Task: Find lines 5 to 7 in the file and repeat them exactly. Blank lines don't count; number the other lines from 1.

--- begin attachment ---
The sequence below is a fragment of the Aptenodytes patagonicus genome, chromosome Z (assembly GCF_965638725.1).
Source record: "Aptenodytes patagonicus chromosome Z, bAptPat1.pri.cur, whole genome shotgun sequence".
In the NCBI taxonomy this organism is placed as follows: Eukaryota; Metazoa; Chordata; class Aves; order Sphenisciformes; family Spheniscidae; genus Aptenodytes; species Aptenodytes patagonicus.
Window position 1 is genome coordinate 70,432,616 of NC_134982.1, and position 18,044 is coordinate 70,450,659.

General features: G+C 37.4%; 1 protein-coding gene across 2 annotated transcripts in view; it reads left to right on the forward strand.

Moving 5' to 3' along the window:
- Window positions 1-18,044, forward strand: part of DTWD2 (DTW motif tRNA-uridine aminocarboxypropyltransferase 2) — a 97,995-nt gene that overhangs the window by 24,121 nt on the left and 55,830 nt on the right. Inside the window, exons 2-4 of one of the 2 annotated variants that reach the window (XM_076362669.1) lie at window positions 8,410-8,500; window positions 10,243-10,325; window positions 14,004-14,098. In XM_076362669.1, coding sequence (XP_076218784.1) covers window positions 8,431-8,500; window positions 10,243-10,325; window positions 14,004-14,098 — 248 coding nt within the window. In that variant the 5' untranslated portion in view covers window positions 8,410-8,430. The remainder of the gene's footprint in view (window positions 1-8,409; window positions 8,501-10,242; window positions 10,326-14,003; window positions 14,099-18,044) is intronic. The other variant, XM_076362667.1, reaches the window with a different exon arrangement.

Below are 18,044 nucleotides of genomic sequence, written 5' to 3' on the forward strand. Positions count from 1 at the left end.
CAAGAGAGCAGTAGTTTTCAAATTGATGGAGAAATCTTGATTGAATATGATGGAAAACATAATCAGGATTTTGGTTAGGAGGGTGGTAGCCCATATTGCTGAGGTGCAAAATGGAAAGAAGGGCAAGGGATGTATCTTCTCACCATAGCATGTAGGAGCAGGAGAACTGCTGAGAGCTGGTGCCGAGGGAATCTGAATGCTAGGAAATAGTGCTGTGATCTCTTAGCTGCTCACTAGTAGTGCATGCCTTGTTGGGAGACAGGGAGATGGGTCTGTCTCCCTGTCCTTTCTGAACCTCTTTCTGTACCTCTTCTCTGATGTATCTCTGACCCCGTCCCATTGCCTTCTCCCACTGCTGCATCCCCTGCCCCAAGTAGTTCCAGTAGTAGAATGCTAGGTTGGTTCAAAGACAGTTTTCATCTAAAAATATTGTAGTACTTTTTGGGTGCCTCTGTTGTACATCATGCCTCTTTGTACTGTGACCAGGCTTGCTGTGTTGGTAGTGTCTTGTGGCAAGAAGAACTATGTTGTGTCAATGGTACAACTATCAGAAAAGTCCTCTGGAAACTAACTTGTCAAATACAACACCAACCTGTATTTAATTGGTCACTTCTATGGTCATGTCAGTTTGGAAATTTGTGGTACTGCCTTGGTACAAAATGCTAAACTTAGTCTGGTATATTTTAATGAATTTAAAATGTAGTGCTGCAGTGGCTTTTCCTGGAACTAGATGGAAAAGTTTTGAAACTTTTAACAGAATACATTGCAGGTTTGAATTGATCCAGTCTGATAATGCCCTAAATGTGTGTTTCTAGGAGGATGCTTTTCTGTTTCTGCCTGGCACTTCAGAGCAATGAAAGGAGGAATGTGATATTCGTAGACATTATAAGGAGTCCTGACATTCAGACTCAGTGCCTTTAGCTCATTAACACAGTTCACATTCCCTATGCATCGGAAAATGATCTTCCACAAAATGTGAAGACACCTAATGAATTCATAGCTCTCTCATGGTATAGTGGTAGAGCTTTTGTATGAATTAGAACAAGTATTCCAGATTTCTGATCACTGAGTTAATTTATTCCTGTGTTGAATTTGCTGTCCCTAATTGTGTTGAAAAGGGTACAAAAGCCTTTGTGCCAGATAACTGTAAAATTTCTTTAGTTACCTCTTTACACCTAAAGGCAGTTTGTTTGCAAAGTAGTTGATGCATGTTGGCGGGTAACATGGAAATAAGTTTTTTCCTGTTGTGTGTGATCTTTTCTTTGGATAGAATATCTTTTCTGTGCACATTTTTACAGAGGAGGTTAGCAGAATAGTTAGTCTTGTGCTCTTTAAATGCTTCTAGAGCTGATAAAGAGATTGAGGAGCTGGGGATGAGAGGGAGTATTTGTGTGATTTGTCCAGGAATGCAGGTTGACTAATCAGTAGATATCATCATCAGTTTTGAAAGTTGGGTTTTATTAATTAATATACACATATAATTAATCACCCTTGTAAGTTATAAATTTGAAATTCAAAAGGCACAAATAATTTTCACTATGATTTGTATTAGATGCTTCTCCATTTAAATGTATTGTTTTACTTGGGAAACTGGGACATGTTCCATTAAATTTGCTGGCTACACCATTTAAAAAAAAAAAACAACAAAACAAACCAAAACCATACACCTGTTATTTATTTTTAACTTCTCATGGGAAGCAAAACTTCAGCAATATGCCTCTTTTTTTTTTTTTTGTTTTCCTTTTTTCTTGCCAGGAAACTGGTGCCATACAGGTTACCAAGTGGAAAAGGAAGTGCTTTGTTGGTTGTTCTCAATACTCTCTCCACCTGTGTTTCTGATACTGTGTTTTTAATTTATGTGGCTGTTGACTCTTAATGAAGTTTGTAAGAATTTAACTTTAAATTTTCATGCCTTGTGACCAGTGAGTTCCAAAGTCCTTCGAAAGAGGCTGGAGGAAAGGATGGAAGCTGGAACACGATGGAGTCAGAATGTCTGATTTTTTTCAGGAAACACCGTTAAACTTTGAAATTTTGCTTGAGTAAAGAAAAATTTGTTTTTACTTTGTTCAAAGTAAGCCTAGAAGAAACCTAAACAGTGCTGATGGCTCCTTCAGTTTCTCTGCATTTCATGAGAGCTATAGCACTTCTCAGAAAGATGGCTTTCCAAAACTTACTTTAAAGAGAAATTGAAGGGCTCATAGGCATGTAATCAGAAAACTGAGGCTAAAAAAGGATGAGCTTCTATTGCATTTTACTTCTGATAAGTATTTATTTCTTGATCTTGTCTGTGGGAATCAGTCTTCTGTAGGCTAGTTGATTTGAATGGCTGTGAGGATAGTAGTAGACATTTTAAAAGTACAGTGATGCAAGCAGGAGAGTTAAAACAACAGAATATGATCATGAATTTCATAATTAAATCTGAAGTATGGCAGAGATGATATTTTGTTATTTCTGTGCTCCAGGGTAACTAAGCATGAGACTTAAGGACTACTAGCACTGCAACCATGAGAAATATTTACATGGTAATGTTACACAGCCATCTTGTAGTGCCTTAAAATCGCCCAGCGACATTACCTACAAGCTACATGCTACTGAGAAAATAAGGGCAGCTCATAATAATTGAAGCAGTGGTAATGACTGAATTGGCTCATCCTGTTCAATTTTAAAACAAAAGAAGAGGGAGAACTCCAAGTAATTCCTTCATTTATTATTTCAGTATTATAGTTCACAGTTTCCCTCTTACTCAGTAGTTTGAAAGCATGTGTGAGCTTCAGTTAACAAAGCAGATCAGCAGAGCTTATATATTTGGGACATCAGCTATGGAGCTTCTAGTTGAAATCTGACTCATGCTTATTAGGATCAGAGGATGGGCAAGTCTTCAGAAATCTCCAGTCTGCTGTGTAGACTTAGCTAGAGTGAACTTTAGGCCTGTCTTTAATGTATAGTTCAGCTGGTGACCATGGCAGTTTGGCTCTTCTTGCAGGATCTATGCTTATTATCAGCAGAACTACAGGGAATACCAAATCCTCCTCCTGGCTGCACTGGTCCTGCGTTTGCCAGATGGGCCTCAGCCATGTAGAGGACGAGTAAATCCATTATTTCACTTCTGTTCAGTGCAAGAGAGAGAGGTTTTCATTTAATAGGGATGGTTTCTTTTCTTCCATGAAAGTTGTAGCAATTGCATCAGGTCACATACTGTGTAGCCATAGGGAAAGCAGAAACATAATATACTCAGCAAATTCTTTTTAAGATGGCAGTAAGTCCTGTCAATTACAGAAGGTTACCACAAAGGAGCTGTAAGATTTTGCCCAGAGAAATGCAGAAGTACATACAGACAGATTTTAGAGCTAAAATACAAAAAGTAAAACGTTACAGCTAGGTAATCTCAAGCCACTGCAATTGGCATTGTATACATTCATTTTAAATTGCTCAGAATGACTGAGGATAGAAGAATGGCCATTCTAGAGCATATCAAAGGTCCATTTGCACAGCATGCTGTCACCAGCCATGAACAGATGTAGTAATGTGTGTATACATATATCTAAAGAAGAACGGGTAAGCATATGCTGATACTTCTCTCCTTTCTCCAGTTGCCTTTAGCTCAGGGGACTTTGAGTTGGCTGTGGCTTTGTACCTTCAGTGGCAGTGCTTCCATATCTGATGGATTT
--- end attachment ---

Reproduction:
General features: G+C 37.4%; 1 protein-coding gene across 2 annotated transcripts in view; it reads left to right on the forward strand.

Moving 5' to 3' along the window:
- Window positions 1-18,044, forward strand: part of DTWD2 (DTW motif tRNA-uridine aminocarboxypropyltransferase 2) — a 97,995-nt gene that overhangs the window by 24,121 nt on the left and 55,830 nt on the right. Inside the window, exons 2-4 of one of the 2 annotated variants that reach the window (XM_076362669.1) lie at window positions 8,410-8,500; window positions 10,243-10,325; window positions 14,004-14,098. In XM_076362669.1, coding sequence (XP_076218784.1) covers window positions 8,431-8,500; window positions 10,243-10,325; window positions 14,004-14,098 — 248 coding nt within the window. In that variant the 5' untranslated portion in view covers window positions 8,410-8,430. The remainder of the gene's footprint in view (window positions 1-8,409; window positions 8,501-10,242; window positions 10,326-14,003; window positions 14,099-18,044) is intronic. The other variant, XM_076362667.1, reaches the window with a different exon arrangement.